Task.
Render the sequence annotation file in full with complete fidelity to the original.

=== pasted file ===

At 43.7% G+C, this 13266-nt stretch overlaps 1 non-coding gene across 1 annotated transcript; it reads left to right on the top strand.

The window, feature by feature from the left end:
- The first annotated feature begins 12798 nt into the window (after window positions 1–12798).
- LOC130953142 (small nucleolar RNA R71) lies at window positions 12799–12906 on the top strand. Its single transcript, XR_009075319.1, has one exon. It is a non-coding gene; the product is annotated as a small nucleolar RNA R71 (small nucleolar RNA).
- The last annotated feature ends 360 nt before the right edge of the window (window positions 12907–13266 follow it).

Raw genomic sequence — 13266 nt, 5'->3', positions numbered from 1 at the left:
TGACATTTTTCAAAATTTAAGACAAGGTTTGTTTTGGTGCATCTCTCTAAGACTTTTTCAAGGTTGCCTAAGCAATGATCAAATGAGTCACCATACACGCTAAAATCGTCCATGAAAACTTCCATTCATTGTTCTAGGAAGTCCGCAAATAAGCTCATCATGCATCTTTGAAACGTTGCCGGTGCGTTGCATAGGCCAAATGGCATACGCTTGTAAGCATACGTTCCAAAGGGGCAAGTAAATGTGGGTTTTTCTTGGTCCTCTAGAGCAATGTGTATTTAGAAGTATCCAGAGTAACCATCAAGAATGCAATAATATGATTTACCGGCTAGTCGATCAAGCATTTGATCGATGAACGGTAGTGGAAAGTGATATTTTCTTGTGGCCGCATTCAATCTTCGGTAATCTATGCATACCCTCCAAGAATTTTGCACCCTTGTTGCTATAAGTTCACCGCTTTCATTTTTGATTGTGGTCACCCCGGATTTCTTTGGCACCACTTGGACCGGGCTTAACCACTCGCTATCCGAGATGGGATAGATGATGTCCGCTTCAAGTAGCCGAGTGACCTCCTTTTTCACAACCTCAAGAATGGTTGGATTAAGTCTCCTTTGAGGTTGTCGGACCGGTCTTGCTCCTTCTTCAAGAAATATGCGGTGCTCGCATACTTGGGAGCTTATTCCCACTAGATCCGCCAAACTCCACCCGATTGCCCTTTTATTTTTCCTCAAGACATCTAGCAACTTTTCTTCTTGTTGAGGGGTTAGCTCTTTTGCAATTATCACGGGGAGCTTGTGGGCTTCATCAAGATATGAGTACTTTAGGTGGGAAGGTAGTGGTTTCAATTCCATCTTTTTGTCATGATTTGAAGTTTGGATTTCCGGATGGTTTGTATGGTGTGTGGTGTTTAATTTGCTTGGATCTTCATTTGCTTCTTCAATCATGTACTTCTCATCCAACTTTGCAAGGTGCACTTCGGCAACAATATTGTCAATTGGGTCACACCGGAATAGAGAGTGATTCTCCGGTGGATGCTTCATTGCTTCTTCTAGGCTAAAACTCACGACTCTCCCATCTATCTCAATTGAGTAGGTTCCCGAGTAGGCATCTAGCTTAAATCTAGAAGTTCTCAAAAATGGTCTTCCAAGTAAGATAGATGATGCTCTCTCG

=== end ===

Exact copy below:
At 43.7% G+C, this 13266-nt stretch overlaps 1 non-coding gene across 1 annotated transcript; it reads left to right on the top strand.

The window, feature by feature from the left end:
- The first annotated feature begins 12798 nt into the window (after window positions 1–12798).
- LOC130953142 (small nucleolar RNA R71) lies at window positions 12799–12906 on the top strand. Its single transcript, XR_009075319.1, has one exon. It is a non-coding gene; the product is annotated as a small nucleolar RNA R71 (small nucleolar RNA).
- The last annotated feature ends 360 nt before the right edge of the window (window positions 12907–13266 follow it).

Raw genomic sequence — 13266 nt, 5'->3', positions numbered from 1 at the left:
TGACATTTTTCAAAATTTAAGACAAGGTTTGTTTTGGTGCATCTCTCTAAGACTTTTTCAAGGTTGCCTAAGCAATGATCAAATGAGTCACCATACACGCTAAAATCGTCCATGAAAACTTCCATTCATTGTTCTAGGAAGTCCGCAAATAAGCTCATCATGCATCTTTGAAACGTTGCCGGTGCGTTGCATAGGCCAAATGGCATACGCTTGTAAGCATACGTTCCAAAGGGGCAAGTAAATGTGGGTTTTTCTTGGTCCTCTAGAGCAATGTGTATTTAGAAGTATCCAGAGTAACCATCAAGAATGCAATAATATGATTTACCGGCTAGTCGATCAAGCATTTGATCGATGAACGGTAGTGGAAAGTGATATTTTCTTGTGGCCGCATTCAATCTTCGGTAATCTATGCATACCCTCCAAGAATTTTGCACCCTTGTTGCTATAAGTTCACCGCTTTCATTTTTGATTGTGGTCACCCCGGATTTCTTTGGCACCACTTGGACCGGGCTTAACCACTCGCTATCCGAGATGGGATAGATGATGTCCGCTTCAAGTAGCCGAGTGACCTCCTTTTTCACAACCTCAAGAATGGTTGGATTAAGTCTCCTTTGAGGTTGTCGGACCGGTCTTGCTCCTTCTTCAAGAAATATGCGGTGCTCGCATACTTGGGAGCTTATTCCCACTAGATCCGCCAAACTCCACCCGATTGCCCTTTTATTTTTCCTCAAGACATCTAGCAACTTTTCTTCTTGTTGAGGGGTTAGCTCTTTTGCAATTATCACGGGGAGCTTGTGGGCTTCATCAAGATATGAGTACTTTAGGTGGGAAGGTAGTGGTTTCAATTCCATCTTTTTGTCATGATTTGAAGTTTGGATTTCCGGATGGTTTGTATGGTGTGTGGTGTTTAATTTGCTTGGATCTTCATTTGCTTCTTCAATCATGTACTTCTCATCCAACTTTGCAAGGTGCACTTCGGCAACAATATTGTCAATTGGGTCACACCGGAATAGAGAGTGATTCTCCGGTGGATGCTTCATTGCTTCTTCTAGGCTAAAACTCACGACTCTCCCATCTATCTCAATTGAGTAGGTTCCCGAGTAGGCATCTAGCTTAAATCTAGAAGTTCTCAAAAATGGTCTTCCAAGTAAGATAGATGATGCTCTCTCG